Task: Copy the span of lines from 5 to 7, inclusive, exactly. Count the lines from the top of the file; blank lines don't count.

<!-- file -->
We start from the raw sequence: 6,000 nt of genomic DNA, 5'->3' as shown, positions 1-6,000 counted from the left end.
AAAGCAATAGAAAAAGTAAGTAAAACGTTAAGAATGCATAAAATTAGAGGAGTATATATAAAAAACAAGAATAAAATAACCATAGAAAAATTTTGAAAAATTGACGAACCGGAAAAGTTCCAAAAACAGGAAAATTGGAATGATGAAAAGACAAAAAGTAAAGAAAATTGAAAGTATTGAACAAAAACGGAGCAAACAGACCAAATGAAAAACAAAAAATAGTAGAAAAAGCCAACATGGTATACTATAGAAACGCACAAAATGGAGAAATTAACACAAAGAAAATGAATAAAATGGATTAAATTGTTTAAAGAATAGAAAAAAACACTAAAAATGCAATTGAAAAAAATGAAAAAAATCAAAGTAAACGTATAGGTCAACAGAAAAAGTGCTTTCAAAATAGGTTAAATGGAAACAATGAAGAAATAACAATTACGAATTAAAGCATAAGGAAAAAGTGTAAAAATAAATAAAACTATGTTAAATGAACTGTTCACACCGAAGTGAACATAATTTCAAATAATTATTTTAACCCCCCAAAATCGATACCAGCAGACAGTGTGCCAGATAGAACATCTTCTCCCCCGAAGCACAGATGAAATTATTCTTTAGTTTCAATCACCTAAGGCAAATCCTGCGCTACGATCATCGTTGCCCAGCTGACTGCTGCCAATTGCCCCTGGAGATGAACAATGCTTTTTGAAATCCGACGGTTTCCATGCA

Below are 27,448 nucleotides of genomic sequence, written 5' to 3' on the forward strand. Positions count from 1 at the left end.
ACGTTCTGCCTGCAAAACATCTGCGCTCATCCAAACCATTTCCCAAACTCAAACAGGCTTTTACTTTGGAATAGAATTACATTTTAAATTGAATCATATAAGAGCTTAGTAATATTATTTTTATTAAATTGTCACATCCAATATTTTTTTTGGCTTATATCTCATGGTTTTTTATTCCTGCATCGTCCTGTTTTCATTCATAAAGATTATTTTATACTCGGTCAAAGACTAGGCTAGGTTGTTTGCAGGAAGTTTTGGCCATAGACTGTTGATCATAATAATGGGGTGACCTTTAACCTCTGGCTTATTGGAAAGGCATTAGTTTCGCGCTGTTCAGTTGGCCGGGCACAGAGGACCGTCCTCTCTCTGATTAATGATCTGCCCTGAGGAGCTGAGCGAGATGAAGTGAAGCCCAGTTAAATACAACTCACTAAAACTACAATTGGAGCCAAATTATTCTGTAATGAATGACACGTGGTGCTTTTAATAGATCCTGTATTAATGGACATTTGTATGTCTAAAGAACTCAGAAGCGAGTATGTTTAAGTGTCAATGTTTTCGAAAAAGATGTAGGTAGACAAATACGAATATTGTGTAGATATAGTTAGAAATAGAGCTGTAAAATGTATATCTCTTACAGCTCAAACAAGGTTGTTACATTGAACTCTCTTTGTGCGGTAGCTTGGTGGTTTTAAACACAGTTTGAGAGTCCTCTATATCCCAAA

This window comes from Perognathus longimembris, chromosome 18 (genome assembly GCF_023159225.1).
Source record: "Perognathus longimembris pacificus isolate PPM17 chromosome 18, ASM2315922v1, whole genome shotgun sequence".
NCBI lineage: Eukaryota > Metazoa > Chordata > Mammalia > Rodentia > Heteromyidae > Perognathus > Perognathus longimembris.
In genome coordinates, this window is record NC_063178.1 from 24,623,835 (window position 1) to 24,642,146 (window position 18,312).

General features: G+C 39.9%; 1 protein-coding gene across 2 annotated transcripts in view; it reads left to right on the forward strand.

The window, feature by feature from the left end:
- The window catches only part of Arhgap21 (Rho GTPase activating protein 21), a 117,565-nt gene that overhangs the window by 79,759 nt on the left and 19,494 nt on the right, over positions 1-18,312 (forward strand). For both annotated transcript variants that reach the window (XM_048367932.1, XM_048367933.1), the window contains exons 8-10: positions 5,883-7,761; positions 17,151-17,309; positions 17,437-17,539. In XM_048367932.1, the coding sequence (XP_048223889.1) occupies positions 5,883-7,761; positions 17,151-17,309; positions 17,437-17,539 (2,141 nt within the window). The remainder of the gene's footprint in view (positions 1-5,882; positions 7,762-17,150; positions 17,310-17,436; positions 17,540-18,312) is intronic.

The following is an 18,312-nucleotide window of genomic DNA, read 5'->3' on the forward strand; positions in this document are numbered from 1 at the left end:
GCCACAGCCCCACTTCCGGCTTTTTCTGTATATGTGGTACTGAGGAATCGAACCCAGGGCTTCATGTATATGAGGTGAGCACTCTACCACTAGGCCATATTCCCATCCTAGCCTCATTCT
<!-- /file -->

This window comes from Perognathus longimembris, chromosome 18 (genome assembly GCF_023159225.1).
Source record: "Perognathus longimembris pacificus isolate PPM17 chromosome 18, ASM2315922v1, whole genome shotgun sequence".
NCBI lineage: Eukaryota > Metazoa > Chordata > Mammalia > Rodentia > Heteromyidae > Perognathus > Perognathus longimembris.